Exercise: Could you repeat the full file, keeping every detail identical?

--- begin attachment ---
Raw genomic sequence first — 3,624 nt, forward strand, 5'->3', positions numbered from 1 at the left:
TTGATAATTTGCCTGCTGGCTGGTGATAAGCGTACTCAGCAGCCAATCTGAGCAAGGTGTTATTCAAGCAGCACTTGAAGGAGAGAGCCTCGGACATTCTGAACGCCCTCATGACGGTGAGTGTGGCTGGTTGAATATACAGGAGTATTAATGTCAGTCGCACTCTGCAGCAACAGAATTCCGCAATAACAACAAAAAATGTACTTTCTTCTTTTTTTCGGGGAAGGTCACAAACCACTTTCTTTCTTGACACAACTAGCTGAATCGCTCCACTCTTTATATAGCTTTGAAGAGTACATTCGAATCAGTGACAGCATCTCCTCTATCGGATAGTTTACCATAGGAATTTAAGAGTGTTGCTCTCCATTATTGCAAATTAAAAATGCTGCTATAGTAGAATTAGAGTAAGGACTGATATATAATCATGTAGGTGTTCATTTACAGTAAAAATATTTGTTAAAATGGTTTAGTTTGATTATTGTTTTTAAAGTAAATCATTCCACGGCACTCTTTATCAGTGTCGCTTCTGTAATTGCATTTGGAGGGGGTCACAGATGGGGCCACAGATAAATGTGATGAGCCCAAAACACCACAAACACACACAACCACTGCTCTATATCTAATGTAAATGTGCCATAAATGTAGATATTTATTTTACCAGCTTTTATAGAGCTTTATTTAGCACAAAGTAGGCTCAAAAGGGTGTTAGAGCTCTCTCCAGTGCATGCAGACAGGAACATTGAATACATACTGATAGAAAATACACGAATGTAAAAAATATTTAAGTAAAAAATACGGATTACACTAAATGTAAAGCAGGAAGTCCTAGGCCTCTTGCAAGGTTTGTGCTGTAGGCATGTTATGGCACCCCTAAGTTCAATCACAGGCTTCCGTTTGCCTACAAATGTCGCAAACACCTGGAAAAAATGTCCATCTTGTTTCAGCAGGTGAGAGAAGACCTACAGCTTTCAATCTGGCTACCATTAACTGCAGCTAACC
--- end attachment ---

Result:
Raw genomic sequence first — 3,624 nt, forward strand, 5'->3', positions numbered from 1 at the left:
TTGATAATTTGCCTGCTGGCTGGTGATAAGCGTACTCAGCAGCCAATCTGAGCAAGGTGTTATTCAAGCAGCACTTGAAGGAGAGAGCCTCGGACATTCTGAACGCCCTCATGACGGTGAGTGTGGCTGGTTGAATATACAGGAGTATTAATGTCAGTCGCACTCTGCAGCAACAGAATTCCGCAATAACAACAAAAAATGTACTTTCTTCTTTTTTTCGGGGAAGGTCACAAACCACTTTCTTTCTTGACACAACTAGCTGAATCGCTCCACTCTTTATATAGCTTTGAAGAGTACATTCGAATCAGTGACAGCATCTCCTCTATCGGATAGTTTACCATAGGAATTTAAGAGTGTTGCTCTCCATTATTGCAAATTAAAAATGCTGCTATAGTAGAATTAGAGTAAGGACTGATATATAATCATGTAGGTGTTCATTTACAGTAAAAATATTTGTTAAAATGGTTTAGTTTGATTATTGTTTTTAAAGTAAATCATTCCACGGCACTCTTTATCAGTGTCGCTTCTGTAATTGCATTTGGAGGGGGTCACAGATGGGGCCACAGATAAATGTGATGAGCCCAAAACACCACAAACACACACAACCACTGCTCTATATCTAATGTAAATGTGCCATAAATGTAGATATTTATTTTACCAGCTTTTATAGAGCTTTATTTAGCACAAAGTAGGCTCAAAAGGGTGTTAGAGCTCTCTCCAGTGCATGCAGACAGGAACATTGAATACATACTGATAGAAAATACACGAATGTAAAAAATATTTAAGTAAAAAATACGGATTACACTAAATGTAAAGCAGGAAGTCCTAGGCCTCTTGCAAGGTTTGTGCTGTAGGCATGTTATGGCACCCCTAAGTTCAATCACAGGCTTCCGTTTGCCTACAAATGTCGCAAACACCTGGAAAAAATGTCCATCTTGTTTCAGCAGGTGAGAGAAGACCTACAGCTTTCAATCTGGCTACCATTAACTGCAGCTAACC